TRC Swings Low on Holly Demo Bid

Council to consider Holly demo bid April 28

Holly Street Power Plant
Holly Street Power Plant

Perplexed by city staff's recommendation of TRC Environmental Corp. to demolish the Holly Street Power Plant, the Electric Util­ity Commission on Monday handed the hot potato to City Council without taking action on what has become a long, intriguing contract drama. Even in its rebid sequel, the contract award again appears to be stumbling for the same reason the city scrapped the first round of proposals – too many unanswered questions about the staff's recommendation.

City officials had also selected TRC in the first attempt to award a contract, but the company's asking price of $24.9 million, roughly $6 million more than second-ranked competitor Dixie Demolition, sparked a public outcry that forced the city to throw out the bids and restart the process. This time, TRC dropped its bid price by more than 50%, securing the lowball spot at $11.5 million. TRC received the highest score among four firms that were evaluated in a reconfigured matrix, which this time added greater weight to the price criteria, reversing staff's previous assertion that price was only one of many components considered in the selection process. At the time, TRC officials, aided by former Mayor Gus Garcia, had mounted a vigorous defense of its relatively high bid, explaining that it was a form of insurance against change orders that can markedly drive up the cost on projects.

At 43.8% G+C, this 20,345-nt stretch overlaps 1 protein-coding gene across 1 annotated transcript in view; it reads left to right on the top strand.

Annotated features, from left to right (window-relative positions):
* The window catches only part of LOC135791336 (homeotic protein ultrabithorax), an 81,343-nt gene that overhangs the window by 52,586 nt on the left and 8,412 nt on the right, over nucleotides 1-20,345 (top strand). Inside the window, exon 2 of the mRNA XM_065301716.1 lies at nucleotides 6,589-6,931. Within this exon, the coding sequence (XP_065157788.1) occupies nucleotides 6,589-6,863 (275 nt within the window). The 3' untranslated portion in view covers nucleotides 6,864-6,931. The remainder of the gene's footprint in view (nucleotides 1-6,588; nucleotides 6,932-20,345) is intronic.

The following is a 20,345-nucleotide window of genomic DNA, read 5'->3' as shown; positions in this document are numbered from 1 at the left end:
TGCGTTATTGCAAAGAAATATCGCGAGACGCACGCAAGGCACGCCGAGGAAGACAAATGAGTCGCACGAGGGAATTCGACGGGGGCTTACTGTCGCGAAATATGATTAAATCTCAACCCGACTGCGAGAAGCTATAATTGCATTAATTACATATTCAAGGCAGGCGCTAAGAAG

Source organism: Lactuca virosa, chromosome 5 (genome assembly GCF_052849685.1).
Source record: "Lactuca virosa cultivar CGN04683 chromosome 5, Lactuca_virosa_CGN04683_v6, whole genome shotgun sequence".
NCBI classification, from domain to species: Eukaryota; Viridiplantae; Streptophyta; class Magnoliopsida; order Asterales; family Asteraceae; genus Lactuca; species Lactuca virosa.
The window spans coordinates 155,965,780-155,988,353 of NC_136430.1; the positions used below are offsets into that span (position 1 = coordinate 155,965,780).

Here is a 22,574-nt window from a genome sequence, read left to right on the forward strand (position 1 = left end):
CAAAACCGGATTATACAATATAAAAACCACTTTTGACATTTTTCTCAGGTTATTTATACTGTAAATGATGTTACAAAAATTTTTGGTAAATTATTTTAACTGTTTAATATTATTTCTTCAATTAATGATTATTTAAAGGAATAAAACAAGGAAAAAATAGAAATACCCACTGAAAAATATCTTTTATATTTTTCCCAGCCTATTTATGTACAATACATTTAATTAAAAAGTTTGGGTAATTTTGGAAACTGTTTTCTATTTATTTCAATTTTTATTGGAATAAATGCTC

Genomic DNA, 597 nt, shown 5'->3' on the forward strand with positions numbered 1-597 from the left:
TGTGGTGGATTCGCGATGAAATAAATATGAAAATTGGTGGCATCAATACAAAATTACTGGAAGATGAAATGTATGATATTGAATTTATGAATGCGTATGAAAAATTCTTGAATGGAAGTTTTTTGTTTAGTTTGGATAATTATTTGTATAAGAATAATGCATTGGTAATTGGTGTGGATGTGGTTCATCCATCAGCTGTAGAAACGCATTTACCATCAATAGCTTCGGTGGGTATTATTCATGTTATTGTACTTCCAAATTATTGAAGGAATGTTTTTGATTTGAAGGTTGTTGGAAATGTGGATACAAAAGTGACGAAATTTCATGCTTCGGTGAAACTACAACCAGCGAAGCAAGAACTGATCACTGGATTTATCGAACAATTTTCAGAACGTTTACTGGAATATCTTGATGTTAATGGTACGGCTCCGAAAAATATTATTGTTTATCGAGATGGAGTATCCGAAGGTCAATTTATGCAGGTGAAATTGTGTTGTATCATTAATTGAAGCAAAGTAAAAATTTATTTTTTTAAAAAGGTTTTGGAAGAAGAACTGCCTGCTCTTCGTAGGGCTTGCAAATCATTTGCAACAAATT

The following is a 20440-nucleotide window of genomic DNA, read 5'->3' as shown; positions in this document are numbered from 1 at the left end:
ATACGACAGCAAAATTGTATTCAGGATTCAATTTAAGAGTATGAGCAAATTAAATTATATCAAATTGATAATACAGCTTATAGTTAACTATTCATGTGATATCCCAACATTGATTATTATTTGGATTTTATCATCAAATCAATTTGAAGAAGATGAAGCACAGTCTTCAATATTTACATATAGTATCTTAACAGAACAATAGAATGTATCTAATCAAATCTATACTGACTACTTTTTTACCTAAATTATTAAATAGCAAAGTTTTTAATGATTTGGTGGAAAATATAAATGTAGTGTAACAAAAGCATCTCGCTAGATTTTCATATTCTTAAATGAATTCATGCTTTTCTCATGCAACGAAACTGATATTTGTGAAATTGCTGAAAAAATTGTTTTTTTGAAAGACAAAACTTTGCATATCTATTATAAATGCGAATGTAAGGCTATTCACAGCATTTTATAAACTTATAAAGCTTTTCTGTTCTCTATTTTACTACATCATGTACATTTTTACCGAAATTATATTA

At Monday's meeting of the Electric Utility Commission, members expressed confusion over how staff settled on TRC in spite of the curiosity surrounding its dramatic price drop. When they first considered the TRC proposal late last year, commission members voiced concerns over the high bid price but agreed to move it forward anyway with a recommendation. This time the motion – phrased as more of a finger-to-the-wind question – failed to produce a single yes vote. The proposal still goes to City Council for consideration, with or without the commission's vote of confidence, with a target date of April 28. Staff members had originally penciled in a return to council in late May, but they completed the evaluations ahead of schedule and did not conduct interviews with the top contenders, said Mary Lou Ochoa of the city's Contract and Land Management Department.

Don McGlamery, senior vice president of the fourth-ranked firm NCM Demolition and Remediation, said he was encouraged by the commission's willingness to lend public scrutiny to the TRC proposal. "We're hopeful the City Council does, too," he said.

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Holly Street Power Plant, TRC Environmental Corp., Electric Utility Commission, Dixie Demolition, NCM Demolition and Remediation

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